Councillor Pallen thought the whole report “feels very very rushed” and was told by the cream of local NHS management that “we have to move quickly”.
The normally mild mannered councillor James Hunt reminded us that NHS reports, and he specifically referred to the one on A&E closures, were “cobblers”, “absolute rubbish” and “a pack of lies”. Patients would not now be going to Crayford if it was convenient and possible for them to go their GPs. “Quite frankly” he said, “I would like to see this stopped. How many local GPs were consulted?” He repeated the word of the moment, cobblers.
James was told “it would be wrong to stop it”. Sarah had spoken, her word was law. He was reminded that a walk-in centre is not an A&E and then Sarah Something complained about his language. Chairman Downing mildly rebuked James and he apologised for his reference to shoe menders.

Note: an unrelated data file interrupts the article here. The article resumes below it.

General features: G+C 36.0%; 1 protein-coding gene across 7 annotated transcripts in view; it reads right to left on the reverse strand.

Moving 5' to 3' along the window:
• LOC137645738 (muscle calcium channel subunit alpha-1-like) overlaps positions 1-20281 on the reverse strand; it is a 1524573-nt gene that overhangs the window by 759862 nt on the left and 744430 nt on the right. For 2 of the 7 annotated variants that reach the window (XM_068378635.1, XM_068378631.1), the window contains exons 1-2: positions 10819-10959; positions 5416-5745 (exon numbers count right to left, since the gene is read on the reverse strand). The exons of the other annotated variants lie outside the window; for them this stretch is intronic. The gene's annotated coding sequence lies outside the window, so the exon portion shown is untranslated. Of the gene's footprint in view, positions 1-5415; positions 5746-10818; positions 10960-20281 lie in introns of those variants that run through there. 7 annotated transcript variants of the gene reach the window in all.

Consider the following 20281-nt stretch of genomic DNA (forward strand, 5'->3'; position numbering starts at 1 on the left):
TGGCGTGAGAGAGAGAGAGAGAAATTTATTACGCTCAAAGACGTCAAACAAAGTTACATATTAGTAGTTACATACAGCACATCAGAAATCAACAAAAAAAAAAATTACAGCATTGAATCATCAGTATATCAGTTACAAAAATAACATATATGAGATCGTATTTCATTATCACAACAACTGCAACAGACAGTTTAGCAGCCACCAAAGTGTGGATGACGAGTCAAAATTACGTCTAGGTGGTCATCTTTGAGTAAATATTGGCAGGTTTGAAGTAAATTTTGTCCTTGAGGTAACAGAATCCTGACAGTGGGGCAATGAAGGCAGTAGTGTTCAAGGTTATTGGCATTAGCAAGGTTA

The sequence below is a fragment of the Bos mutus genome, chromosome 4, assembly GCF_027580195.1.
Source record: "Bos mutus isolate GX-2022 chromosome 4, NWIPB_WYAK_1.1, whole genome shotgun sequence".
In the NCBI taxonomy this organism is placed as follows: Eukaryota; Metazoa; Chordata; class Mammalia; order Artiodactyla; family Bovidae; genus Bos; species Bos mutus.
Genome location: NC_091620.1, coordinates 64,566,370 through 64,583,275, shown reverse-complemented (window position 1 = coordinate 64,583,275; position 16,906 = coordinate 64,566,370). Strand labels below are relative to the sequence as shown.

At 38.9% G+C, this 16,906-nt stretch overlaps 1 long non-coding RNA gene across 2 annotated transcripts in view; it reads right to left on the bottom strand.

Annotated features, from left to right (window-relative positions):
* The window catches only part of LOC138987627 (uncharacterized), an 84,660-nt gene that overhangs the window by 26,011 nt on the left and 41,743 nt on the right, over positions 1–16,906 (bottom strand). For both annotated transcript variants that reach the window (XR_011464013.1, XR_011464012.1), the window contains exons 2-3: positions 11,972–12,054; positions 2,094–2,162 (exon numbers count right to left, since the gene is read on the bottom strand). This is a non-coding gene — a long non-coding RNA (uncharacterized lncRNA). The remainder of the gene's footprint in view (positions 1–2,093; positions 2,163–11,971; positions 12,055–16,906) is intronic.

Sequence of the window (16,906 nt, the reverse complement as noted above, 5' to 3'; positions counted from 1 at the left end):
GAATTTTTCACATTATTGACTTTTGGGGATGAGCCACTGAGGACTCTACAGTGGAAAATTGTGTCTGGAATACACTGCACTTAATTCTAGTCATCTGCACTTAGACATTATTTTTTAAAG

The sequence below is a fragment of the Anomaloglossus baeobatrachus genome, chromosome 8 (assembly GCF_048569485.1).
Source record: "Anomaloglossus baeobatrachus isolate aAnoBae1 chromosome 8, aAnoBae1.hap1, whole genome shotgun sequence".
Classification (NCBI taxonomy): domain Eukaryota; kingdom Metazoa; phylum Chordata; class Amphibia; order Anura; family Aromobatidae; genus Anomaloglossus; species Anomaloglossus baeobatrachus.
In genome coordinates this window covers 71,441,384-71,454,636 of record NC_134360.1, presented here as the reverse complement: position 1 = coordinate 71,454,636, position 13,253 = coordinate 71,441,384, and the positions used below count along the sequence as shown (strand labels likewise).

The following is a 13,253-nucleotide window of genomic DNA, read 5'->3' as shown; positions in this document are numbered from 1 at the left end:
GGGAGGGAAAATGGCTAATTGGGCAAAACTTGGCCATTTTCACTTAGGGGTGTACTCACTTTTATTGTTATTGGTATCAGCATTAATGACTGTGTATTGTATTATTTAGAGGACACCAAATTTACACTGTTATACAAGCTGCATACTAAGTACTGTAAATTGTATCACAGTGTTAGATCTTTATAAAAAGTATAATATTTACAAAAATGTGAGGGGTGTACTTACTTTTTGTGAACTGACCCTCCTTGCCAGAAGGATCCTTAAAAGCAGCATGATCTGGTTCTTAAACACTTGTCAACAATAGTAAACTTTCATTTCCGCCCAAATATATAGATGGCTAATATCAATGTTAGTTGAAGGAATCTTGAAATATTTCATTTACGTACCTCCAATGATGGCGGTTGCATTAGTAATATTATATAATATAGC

Next, councillor Stefano Borella (Labour) launched his attack during which he suggested the Crayford to Erith train might be a better bet than a bus. Stefano may have forgotten that it runs at half hour intervals and not in the evening or on Sunday but it is not such a bad idea at other times. Councillor John Davey agreed with the many concerns. He thought it would “potentially increase the number in A&E” and reminded us of the law of unintended consequences. Councillor Slaughter was not to be left out of the fray. “What annoys is changes to services with no one having a say. Residents deserve better”.